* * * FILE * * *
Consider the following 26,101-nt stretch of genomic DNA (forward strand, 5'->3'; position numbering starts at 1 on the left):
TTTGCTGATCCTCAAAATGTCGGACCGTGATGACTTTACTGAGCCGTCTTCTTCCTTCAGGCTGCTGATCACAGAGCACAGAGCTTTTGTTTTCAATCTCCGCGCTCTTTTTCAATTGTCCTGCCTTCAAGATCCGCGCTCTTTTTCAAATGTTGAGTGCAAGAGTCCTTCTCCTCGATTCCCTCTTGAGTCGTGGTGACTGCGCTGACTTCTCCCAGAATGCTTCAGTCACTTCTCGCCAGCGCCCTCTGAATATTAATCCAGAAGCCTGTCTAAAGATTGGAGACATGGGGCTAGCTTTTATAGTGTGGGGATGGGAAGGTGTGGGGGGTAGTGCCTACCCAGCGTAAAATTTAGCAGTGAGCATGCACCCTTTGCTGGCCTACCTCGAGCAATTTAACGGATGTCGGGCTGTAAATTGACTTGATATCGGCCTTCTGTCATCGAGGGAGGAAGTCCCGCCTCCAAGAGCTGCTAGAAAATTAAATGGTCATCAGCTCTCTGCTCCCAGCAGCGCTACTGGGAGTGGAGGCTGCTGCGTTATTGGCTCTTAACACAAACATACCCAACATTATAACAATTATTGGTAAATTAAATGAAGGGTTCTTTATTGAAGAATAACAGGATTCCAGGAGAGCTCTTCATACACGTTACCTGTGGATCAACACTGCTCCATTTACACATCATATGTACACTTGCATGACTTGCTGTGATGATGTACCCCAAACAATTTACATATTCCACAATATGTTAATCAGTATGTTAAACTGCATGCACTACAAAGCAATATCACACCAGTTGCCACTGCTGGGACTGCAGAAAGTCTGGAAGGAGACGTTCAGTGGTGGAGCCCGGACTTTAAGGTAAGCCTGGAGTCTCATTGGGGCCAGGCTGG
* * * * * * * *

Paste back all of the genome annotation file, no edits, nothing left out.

Consider the following 26,101-nt stretch of genomic DNA (forward strand, 5'->3'; position numbering starts at 1 on the left):
TTTGCTGATCCTCAAAATGTCGGACCGTGATGACTTTACTGAGCCGTCTTCTTCCTTCAGGCTGCTGATCACAGAGCACAGAGCTTTTGTTTTCAATCTCCGCGCTCTTTTTCAATTGTCCTGCCTTCAAGATCCGCGCTCTTTTTCAAATGTTGAGTGCAAGAGTCCTTCTCCTCGATTCCCTCTTGAGTCGTGGTGACTGCGCTGACTTCTCCCAGAATGCTTCAGTCACTTCTCGCCAGCGCCCTCTGAATATTAATCCAGAAGCCTGTCTAAAGATTGGAGACATGGGGCTAGCTTTTATAGTGTGGGGATGGGAAGGTGTGGGGGGTAGTGCCTACCCAGCGTAAAATTTAGCAGTGAGCATGCACCCTTTGCTGGCCTACCTCGAGCAATTTAACGGATGTCGGGCTGTAAATTGACTTGATATCGGCCTTCTGTCATCGAGGGAGGAAGTCCCGCCTCCAAGAGCTGCTAGAAAATTAAATGGTCATCAGCTCTCTGCTCCCAGCAGCGCTACTGGGAGTGGAGGCTGCTGCGTTATTGGCTCTTAACACAAACATACCCAACATTATAACAATTATTGGTAAATTAAATGAAGGGTTCTTTATTGAAGAATAACAGGATTCCAGGAGAGCTCTTCATACACGTTACCTGTGGATCAACACTGCTCCATTTACACATCATATGTACACTTGCATGACTTGCTGTGATGATGTACCCCAAACAATTTACATATTCCACAATATGTTAATCAGTATGTTAAACTGCATGCACTACAAAGCAATATCACACCAGTTGCCACTGCTGGGACTGCAGAAAGTCTGGAAGGAGACGTTCAGTGGTGGAGCCCGGACTTTAAGGTAAGCCTGGAGTCTCATTGGGGCCAGGCTGG